The BBC is to increase diversity by investing £100m of its TV budget over a three year period to produce “diverse and inclusive content”.
Director general Tony Hall has described the move, which will apply from April 2021, as “a big leap”.
The BBC has also set itself a mandatory target of 20% of talent i.e. actors and presenters coming from BAME backgrounds.
The corporation will report on its progress in its annual report.
There will also be three “tests” for diversity in the BBC’s TV output, with programmes needing to meet two of them to qualify – diverse stories and portrayal on-screen, diverse production teams and talent and diverse-led production companies.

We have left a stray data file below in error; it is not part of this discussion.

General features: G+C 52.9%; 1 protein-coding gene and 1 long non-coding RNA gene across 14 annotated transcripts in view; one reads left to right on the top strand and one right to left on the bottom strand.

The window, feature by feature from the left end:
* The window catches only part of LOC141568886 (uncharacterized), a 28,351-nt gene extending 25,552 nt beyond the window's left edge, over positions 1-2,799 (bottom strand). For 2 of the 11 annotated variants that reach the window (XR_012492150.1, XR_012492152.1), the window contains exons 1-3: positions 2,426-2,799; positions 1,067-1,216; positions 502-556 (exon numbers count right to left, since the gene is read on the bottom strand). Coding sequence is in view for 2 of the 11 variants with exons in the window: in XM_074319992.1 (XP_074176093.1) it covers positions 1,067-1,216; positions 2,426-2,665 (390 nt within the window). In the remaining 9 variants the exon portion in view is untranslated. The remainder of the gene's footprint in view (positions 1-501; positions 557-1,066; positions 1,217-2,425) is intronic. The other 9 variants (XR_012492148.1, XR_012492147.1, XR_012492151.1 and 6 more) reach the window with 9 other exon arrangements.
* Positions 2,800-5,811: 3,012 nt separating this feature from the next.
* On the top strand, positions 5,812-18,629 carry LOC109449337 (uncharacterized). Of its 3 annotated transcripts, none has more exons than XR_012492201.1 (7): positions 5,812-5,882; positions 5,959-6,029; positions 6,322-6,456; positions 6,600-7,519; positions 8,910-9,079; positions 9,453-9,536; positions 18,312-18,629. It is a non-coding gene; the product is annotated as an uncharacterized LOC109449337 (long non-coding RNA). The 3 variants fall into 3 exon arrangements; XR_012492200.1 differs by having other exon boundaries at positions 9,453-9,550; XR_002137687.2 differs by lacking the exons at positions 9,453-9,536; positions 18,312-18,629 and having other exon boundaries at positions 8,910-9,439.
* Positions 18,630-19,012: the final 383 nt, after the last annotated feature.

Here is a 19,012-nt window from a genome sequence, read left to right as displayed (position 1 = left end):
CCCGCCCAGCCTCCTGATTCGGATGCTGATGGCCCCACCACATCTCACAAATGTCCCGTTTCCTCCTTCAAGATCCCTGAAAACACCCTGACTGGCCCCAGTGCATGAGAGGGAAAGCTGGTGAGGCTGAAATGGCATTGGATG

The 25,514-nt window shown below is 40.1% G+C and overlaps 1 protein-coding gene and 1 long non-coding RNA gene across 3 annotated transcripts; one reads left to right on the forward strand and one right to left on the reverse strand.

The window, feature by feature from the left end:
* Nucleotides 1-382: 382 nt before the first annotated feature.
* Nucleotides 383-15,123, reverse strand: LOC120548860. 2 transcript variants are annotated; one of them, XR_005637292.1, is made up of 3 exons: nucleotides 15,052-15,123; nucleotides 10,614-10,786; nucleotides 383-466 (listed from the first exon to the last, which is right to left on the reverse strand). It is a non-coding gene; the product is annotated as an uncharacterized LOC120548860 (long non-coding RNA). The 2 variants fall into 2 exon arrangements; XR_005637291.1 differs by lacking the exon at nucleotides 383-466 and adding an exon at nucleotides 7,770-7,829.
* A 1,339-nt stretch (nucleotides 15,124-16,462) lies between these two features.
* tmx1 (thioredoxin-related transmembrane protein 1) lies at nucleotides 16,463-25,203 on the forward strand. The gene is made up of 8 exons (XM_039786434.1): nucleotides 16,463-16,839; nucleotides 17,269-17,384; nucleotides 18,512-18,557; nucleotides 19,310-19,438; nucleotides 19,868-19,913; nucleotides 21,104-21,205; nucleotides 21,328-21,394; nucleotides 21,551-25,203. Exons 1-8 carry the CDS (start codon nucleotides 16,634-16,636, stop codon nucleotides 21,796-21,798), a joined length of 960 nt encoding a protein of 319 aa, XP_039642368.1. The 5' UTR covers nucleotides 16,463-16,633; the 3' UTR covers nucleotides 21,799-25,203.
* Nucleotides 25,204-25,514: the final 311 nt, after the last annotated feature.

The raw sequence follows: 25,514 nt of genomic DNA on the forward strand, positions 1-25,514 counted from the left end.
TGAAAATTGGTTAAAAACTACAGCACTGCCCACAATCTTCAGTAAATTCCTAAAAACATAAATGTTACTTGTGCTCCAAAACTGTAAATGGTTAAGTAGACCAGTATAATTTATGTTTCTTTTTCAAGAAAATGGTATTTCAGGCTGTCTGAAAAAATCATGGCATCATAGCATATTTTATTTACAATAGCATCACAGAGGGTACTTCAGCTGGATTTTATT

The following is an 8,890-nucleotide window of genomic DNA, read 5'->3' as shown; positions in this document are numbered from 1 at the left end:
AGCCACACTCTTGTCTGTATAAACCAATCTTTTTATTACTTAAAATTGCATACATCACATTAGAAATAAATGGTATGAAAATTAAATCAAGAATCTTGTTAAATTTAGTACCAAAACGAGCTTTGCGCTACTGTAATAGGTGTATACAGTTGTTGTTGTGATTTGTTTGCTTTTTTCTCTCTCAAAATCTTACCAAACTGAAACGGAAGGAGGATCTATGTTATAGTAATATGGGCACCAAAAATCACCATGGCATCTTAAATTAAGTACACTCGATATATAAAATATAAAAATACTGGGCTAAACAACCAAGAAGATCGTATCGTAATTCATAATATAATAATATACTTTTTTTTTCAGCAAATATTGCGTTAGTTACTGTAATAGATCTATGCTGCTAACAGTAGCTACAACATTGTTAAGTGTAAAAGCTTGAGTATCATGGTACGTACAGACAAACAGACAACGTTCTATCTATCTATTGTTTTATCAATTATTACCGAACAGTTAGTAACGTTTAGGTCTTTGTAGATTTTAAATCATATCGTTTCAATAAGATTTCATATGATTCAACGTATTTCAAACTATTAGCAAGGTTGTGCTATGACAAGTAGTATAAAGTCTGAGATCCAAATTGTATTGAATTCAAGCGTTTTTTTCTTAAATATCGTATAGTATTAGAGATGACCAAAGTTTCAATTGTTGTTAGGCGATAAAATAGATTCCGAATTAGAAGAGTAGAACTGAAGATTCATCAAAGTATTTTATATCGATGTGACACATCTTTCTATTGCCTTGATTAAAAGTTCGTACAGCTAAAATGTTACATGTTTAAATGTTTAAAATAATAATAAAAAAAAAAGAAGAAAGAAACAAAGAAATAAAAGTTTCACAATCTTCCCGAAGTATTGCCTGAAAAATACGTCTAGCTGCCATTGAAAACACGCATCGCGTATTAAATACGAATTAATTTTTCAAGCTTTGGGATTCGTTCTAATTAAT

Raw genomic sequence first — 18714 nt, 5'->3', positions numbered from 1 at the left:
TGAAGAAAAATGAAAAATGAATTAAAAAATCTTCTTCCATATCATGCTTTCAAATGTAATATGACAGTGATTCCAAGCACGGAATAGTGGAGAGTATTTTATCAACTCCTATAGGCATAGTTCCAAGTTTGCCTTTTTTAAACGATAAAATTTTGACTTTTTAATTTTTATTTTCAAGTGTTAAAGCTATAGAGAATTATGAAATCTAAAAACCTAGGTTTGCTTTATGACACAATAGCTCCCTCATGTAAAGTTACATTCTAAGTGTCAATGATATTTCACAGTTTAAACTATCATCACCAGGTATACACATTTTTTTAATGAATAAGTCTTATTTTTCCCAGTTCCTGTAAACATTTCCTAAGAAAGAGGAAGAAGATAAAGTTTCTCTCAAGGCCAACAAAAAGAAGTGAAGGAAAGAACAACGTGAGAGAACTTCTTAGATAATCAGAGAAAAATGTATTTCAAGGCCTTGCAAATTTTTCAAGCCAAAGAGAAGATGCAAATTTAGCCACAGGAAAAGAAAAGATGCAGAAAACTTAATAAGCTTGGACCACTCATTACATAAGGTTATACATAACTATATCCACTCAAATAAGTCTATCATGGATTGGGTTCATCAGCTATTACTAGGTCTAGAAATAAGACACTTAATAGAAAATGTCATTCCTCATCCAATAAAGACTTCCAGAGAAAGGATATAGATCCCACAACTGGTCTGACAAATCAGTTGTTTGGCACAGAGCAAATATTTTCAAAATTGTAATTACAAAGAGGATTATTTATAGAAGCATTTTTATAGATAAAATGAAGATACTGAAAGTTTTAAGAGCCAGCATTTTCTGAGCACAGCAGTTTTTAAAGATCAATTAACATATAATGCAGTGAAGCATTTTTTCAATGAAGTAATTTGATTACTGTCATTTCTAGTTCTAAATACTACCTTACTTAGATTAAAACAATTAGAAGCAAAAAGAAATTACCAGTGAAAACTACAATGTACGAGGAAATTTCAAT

The announcement follows widespread Black Lives Matter protests, following the death of George Floyd while in police custody in the US.
‘The stain of systemic racism’
“The senseless killing of George Floyd – and what it tells us about the stain of systemic racism – has had a profound impact on all of us,” said Lord Hall.
“It’s made us question ourselves about what more we can do to help tackle racism – and drive inclusion within our organisation and in society as a whole.
“This is our response – it’s going to drive change in what we make and who makes it. It’s a big leap forward – and we’ll have more to announce in the coming weeks.”